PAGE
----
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Cooperative Breeding


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									 Cooperative Breeding
 Non-breeding adult helpers assist in caring
  for young produced by the breeders
 The breeding unit is a group, consisting of
  breeders + helpers
 Occurs in 200+ species, most common in
  Australia and Africa
 Has evolved many times, is the norm in
  some families (shrikes, wrens, corvids and
  their Australian relatives)
Cooperative breeding is
most common in Australia
Simplest, most common system: young
remain as helpers on their natal territory
More complex: helpers attempt to participate in
reproduction (Acorn Woodpeckers)
Most complex: multiple breeding pairs lay in same
nest (Ostrich) or different nests (Mexican Jay)
Evolution Cooperative Breeding
 Apparent altruism of helpers an interesting
  evolutionary issue
    Helpers sacrificing themselves for others?

 Breeders benefit from help
    Reproduction, survival breeders increased

 Clear costs of helping
    Time and energy expended

    Forego breeding
 Two separate questions:
     (1) why stay?
      (2) why help

Helpers do not stay in order to help
Benefits of group living apply, but do not
offset costs of sharing reproduction, let alone
foregoing reproduction
Reasons To Stay
 Poor reproductive capacity at young ages
  (due to lack of foraging skill perhaps)
 Ecological constraints – good territories are
    Territories are physically restricted
     (islands: Seychelles Brush-Warbler)
    Great variation in territory quality, best to
     wait for a good one
Florida Scrub Jay: Variation depends on habitat
quality (scrub habitat)
Red-cockaded Woodpecker: Variation depends
on special resource, cavities excavated live pines
Acorn Woodpecker: Variation depends on a
special resource (acorn storage granaries)
Staying is a strategy to become a
breeder on a good territory
 Delayed dispersal and reproduction,
  dispersal restricted to neighborhood
 Helpers become breeders by inheriting natal
  territory or dispersing to neighboring one
 Make up for years of lost reproduction by
  high levels of reproduction once acquire
  good territory
Why Help?
 Kin selection: benefit by perpetuating own
  genes through relatives
    Only count extra reproduction of related
     breeders due to help
 Direct benefits
    Present but small compared to kin
     selection benefit in many cases
    Larger in cases where help provided to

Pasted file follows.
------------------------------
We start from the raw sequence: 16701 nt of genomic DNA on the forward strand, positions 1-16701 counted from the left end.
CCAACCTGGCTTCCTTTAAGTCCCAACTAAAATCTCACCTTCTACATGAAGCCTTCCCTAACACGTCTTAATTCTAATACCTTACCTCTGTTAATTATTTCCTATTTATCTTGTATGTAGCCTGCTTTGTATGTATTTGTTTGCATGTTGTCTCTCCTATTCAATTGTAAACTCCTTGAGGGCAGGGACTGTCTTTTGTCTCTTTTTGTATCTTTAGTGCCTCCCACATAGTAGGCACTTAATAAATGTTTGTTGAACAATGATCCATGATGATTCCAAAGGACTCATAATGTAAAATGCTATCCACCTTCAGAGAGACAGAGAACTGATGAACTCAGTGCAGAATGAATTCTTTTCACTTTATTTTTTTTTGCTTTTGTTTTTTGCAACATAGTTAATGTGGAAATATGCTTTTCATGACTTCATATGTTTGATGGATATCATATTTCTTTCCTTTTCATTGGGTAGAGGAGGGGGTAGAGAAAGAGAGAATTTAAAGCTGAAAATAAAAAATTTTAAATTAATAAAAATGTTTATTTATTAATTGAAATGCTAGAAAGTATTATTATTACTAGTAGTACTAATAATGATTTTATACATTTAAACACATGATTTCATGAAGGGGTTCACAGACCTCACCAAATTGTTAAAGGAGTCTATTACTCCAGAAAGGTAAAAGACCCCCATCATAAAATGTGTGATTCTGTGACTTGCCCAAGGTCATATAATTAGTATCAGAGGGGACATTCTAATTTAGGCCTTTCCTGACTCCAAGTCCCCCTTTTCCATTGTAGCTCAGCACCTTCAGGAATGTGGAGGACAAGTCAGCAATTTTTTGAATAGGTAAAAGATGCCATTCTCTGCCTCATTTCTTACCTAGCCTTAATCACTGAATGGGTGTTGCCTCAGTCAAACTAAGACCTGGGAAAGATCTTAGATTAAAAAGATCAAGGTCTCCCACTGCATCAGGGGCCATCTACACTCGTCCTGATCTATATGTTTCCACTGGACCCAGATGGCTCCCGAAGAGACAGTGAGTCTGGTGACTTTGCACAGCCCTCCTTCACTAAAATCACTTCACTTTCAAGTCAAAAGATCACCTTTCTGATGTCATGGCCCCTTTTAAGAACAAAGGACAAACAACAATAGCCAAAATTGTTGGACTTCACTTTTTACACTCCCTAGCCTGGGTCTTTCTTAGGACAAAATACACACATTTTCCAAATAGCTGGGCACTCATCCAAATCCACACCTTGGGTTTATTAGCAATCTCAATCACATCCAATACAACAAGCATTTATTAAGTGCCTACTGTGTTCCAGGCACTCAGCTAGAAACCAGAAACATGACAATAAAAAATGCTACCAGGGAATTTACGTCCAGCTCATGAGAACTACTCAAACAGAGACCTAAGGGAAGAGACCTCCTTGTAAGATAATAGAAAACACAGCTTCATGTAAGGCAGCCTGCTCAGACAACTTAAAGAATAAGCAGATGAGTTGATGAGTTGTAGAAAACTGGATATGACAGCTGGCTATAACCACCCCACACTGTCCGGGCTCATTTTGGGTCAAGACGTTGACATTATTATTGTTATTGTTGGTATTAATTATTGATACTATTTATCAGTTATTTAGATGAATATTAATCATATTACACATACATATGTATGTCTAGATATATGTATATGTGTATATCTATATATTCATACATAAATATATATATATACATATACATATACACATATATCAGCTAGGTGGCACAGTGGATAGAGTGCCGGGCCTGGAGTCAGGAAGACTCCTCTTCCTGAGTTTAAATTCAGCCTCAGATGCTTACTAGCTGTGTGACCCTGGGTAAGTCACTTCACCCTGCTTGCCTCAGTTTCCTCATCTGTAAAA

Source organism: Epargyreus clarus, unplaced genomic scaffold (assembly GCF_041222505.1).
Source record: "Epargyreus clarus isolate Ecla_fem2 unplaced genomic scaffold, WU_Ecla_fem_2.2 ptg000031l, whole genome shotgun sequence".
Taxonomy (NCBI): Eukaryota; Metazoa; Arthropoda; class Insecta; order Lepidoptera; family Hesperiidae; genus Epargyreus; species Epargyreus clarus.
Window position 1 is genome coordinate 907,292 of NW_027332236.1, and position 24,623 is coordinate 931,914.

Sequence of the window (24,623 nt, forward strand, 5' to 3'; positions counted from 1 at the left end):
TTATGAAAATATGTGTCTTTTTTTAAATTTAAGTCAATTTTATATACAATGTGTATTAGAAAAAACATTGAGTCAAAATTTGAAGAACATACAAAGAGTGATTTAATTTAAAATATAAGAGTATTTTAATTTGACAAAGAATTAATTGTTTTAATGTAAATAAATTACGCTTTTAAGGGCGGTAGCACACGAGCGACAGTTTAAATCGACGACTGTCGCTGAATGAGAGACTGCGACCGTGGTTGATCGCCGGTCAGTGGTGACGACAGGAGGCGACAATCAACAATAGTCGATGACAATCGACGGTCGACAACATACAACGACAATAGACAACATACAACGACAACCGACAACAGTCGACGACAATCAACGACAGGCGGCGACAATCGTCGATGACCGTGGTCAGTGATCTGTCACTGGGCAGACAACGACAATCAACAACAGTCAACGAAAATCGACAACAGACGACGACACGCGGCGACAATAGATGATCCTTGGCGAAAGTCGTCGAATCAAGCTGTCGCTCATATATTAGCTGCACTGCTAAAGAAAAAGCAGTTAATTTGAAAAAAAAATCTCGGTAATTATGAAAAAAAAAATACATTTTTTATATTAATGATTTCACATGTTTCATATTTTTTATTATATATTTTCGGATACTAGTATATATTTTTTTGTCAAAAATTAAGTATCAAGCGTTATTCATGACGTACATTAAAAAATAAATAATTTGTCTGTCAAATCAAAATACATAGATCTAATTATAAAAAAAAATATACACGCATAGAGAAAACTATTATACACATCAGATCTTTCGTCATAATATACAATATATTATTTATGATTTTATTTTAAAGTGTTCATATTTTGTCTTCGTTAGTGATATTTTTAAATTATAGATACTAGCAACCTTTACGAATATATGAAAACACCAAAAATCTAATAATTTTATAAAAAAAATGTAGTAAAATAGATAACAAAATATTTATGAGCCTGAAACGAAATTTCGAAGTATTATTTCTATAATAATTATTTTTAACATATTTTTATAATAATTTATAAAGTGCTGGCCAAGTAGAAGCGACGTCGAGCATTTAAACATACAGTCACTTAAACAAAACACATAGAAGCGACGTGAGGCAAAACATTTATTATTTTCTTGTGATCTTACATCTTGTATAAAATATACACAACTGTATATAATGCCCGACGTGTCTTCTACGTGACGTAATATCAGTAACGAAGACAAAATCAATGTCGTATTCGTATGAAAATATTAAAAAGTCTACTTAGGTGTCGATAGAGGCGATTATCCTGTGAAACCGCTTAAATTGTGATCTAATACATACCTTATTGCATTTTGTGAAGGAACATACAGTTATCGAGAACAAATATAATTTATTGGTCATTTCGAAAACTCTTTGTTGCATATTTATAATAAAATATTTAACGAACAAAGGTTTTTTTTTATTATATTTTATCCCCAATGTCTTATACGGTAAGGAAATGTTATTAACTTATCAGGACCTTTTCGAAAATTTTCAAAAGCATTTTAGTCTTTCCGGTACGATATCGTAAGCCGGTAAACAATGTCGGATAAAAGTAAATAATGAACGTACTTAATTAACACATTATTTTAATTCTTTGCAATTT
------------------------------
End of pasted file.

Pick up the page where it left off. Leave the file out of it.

Direct Benefits of Helping
 Inherit mates (rare: Pied Kingfisher)
 Acquire territory through budding
  (common: Florida Scrub Jay)
 Recruit allies and future helpers (common:
  Acorn Woodpeckers)
 Caring for own young if helpers participate
  in reproduction (occurs in complex systems:
  Acorn Woodpecker)
 Pay-to-stay (a theoretical possibility)
Ostrich system:
dominant pair
cares for entire
brood; winner
takes all when
broods meet
Ani system: females toss eggs until begin to
lay; contribution depends on dominance
because females lay in reverse rank order;
subordinates lay a late egg to increase success
Florida Scrub Jay Example
 Illustrates acquisition of breeding positions
  by helpers
 Illustrates budding
 Illustrates importance of relatedness (kin
  selection) to helping
 Mate choice evident in effects of age and
  dominance on pairing
 Illustrates social complexity
Acorn Woodpecker Example
 Illustrate alliances among brothers to
  acquire breeding position (power struggle)
 Dominance among allies determines
  breeding status, helpers attempt participate
  reproduction, move up when allies die
 Birds related to opposite-sex breeders are
  strictly helpers (inbreeding avoidance)
 Females behave similarly: form alliances,
  subordinates attempt reproduce (lay, toss
  eggs), avoid mating with relatives
White-fronted Bee-eater Example
 Clan defends feeding territory, breeds in
  pairs in colonies with other clans
 Birds whose nest fails or do not attempt
  nesting help at other clan nests
 Birds help relatives, those who helped them
 Will split with mate temporarily to help
    Find mate outside clan (avoid inbreeding)

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